Heroimage Institut Fuer Kuestensysteme Analyse Und Modellierung

Framework GCOAST

Graphic of modular model system GCOAST

Modular model system GCOAST (Graphic: Ha Hagemann / Hereon)

Framework GCOAST (Geesthacht Coupled cOAstal model SysTem)

The GCOAST (Geesthacht Coupled cOAstal model SysTem) is built upon a flexible and comprehensive coupled model system integrating the most important key components of the regional and coastal systems and, additionally, allowing to include information from observations. In total it encompasses three major model pathways:

Triggered by the need for novel modelling capacity, the GCOAST system is designed to handle cross compartment fluxes of water and energy between the atmosphere and ocean through the dynamic wave interface, dynamics and biogeochemistry in the land ocean transition and marine ecosystems and benthic-pelagic coupling, transport and transformation of environmental pollutants.

GCOAST in applications

Wiese et al. (2019) studied the effects of the coupled COSMO-CLM/WAM models on the atmospheric planetary boundary layer. The improved prediction of wave height and surface winds by applying a coupled atmosphere/wave model was shown by Wahle et al. (2017). It has been demonstrated that coupling between waves and ocean models increase the sea level in the coastal areas (Staneva et al., 2017, Ponte et al., 2019), changes sea temperature and salinity (Alari et al., 2016, Schollen et al., 2017, Staneva et al., 2018), mixing and ocean circulation (Staneva et al., 2017), upwelling (Wu et al., 2019), leading to better agreement with in-situ and satellite measurements (Staneva et al., 2017, Cavaleri et al., 2018; Staneva et al., 2019).

Comparisons with available atmospheric and oceanic observations also showed that the use of the coupled system reduces the prediction errors in the coastal ocean especially under severe storm conditions (Mey-Frémaux et al., 2019, Staneva et al., 2019, Lewis et al., 2019) and is of crucial importance for drifter simulations (Staneva et al., 2018). The internal model variability is pronouncedly reduced during extreme events such as heavy storms when coupling atmosphere, hydrology, ocean and sea ice models (Ho-Hagemann et al., 2020) or when coupling atmosphere and wave models (Wiese et al., 2020).

In a study on biogeochemical processes in the Elbe estuary, Pein et al. (2019) demonstrated the systems capacity to simulate processes in a coupled hydrosphere-biosphere modeling framework. Multi-model couplings developed by Lemmen et al. (2018) have been, e.g., applied for assessing ecosystem impacts of offshore wind farms (Slavik et al. 2019).

GCOAST is a modular system of different models each developed for a specific earth system compartment. Based upon a specific scientific question different models from GCOAST can be selected for use. These models can be plugged together by couplers (OASIS3-MCT, ESMF, FABM) at different levels of coupling granularity, which handle the exchange of information between model combinations, individual models, and processes.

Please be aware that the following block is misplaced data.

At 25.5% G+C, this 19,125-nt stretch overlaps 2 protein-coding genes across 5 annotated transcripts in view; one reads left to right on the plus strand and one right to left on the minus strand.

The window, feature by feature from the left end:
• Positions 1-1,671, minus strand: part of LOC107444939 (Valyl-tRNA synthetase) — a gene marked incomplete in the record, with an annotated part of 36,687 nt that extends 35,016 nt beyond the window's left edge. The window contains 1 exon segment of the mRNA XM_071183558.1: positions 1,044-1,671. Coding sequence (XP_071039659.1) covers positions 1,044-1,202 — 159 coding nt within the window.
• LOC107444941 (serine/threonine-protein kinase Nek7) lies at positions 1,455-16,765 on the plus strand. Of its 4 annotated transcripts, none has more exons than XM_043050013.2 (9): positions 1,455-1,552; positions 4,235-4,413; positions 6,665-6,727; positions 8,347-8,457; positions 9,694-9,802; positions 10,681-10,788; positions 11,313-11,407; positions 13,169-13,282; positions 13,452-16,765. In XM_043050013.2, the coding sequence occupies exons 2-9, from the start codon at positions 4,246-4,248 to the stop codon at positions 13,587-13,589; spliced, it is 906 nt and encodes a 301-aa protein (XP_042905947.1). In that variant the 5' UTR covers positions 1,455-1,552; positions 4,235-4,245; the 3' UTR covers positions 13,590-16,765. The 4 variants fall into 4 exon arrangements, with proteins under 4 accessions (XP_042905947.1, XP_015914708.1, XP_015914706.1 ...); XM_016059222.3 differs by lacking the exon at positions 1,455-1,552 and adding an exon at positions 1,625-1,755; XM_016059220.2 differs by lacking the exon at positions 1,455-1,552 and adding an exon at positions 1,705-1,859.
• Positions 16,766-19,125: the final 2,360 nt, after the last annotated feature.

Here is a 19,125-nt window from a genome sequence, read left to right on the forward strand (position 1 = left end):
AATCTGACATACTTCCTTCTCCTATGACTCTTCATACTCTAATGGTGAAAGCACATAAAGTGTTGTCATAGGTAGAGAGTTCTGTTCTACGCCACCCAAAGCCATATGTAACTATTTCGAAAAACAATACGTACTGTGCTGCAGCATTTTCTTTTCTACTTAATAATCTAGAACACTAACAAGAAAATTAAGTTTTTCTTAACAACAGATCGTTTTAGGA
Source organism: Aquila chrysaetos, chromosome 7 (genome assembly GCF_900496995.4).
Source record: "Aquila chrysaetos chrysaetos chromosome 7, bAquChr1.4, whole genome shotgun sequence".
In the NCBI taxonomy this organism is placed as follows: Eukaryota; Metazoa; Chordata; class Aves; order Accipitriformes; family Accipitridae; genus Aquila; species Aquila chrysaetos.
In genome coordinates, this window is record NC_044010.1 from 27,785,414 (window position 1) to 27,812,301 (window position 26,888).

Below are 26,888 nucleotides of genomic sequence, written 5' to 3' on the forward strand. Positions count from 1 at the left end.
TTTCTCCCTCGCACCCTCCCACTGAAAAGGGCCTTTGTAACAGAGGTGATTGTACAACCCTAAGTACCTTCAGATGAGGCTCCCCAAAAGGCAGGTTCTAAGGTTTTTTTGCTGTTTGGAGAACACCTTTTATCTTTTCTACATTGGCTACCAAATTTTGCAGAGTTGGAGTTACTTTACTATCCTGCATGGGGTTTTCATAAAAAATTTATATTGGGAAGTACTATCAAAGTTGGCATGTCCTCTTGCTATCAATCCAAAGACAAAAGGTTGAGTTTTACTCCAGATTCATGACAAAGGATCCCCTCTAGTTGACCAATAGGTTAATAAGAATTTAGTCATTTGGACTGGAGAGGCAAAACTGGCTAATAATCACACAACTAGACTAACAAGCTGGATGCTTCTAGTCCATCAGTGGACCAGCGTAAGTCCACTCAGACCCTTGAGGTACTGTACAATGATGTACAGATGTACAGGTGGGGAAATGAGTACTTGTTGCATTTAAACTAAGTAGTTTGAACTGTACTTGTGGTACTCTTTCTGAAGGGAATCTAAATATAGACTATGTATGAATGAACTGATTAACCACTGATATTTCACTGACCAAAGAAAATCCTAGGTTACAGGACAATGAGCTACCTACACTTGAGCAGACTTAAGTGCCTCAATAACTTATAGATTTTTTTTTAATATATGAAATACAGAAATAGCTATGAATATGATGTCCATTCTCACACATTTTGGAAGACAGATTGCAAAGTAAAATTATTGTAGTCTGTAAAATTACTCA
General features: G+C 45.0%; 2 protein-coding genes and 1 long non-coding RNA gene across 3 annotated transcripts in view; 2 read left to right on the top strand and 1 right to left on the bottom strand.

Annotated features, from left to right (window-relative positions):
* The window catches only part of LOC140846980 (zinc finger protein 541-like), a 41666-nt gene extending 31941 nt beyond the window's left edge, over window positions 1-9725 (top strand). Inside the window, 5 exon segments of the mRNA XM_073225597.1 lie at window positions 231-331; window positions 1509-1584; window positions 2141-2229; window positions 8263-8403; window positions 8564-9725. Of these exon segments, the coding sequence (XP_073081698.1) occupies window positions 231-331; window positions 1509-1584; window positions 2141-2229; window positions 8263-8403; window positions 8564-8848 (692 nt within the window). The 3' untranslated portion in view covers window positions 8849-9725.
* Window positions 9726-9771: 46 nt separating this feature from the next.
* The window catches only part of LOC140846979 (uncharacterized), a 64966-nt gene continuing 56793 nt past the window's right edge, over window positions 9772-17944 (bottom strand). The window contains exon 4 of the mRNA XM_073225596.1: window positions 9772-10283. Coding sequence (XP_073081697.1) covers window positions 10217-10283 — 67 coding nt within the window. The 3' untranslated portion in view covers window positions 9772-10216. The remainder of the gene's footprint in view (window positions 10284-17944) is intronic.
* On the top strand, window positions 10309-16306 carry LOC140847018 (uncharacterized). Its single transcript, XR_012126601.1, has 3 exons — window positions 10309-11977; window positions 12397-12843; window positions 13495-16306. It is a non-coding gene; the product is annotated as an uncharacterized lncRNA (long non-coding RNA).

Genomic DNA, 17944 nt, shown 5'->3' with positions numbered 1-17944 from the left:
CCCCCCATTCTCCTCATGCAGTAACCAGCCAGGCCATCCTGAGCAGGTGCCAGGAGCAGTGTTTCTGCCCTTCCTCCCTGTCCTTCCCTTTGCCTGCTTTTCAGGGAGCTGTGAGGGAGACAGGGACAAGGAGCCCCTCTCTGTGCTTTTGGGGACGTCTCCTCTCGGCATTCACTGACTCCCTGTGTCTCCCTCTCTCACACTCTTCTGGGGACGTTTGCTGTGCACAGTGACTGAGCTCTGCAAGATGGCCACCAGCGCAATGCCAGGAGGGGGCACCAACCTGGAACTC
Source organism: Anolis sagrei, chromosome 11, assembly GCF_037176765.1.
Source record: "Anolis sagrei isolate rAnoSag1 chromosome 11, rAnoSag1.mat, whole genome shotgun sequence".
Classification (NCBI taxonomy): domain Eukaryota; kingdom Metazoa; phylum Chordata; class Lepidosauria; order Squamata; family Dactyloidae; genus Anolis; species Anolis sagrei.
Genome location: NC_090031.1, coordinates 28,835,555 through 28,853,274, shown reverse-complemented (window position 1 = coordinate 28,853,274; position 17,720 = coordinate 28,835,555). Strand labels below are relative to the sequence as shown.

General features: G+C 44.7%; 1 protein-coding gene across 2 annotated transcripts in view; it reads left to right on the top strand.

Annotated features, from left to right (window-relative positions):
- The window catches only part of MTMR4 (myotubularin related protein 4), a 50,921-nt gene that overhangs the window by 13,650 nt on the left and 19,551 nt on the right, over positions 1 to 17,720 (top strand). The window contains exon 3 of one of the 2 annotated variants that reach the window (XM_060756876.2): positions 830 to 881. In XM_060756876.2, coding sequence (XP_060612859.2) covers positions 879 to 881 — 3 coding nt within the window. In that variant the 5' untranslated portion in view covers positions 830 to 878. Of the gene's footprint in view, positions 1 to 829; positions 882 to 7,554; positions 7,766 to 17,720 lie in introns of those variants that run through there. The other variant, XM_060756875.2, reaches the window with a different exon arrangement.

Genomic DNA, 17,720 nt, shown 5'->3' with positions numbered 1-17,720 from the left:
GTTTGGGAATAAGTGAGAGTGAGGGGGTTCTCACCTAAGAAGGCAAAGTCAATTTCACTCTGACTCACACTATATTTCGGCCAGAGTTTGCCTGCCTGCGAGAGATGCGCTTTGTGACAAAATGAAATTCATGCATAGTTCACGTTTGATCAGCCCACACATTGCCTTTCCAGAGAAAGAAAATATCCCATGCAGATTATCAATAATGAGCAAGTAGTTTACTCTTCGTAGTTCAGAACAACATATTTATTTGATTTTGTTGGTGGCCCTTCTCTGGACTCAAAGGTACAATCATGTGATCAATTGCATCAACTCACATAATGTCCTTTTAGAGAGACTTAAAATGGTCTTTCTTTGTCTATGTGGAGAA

GCOAST combines the efforts of a number of working groups at the institutes within the Helmholtz Research Field Earth and Environment. The groups from the Institute of Coastal Systems develop and apply different GCOAST model components for their scientific research.

GCOAST Components

(Graphic: Ha Hagemann / Hereon)

The group “Regional Land and Atmosphere Modeling” uses and develops the regional atmospheric models COSMO-CLM and ICON-CLM which include already a component for Land/Surface/Soil and Lakes, and the hydrological discharge model HD.

The group “Hydrodynamics and Data Assimilation” contributes to the ocean models NEMO and SCHISM, wave model WAM, WWM and drifter models.

The group “Ecosystem Modeling” develops and applies multi-level coupling infrastructure through ESMF and FABM, ecological models for suspended matter, the pelagic and benthic domains (MAECS, MSPEC) and the sea floor OMEXDIA for near-shore and estuarine research.

The group “Matter Transport and Ecosystem Dynamics” utilizes and develops the ecosystem model ECOSMO, the ocean-biogeochemistry model ICON-COAST as well as models for marine chemistry and benthic processes.

The group "Sediment Transport and Morphodynamics" utilizes SCHISM to investigate sediment transport and morphodynamics, and coupled ECOSMO-TOCMAIM to estimate the impact of benthic biota on early diagenesis of particulate organic carbon (POC).

The group “Chemistry Transport Modeling” of the Institute of Coastal Environmental Chemistry uses and develops the models CMAQ, HiMEMO and UNDYNE for atmospheric chemistry transport processes.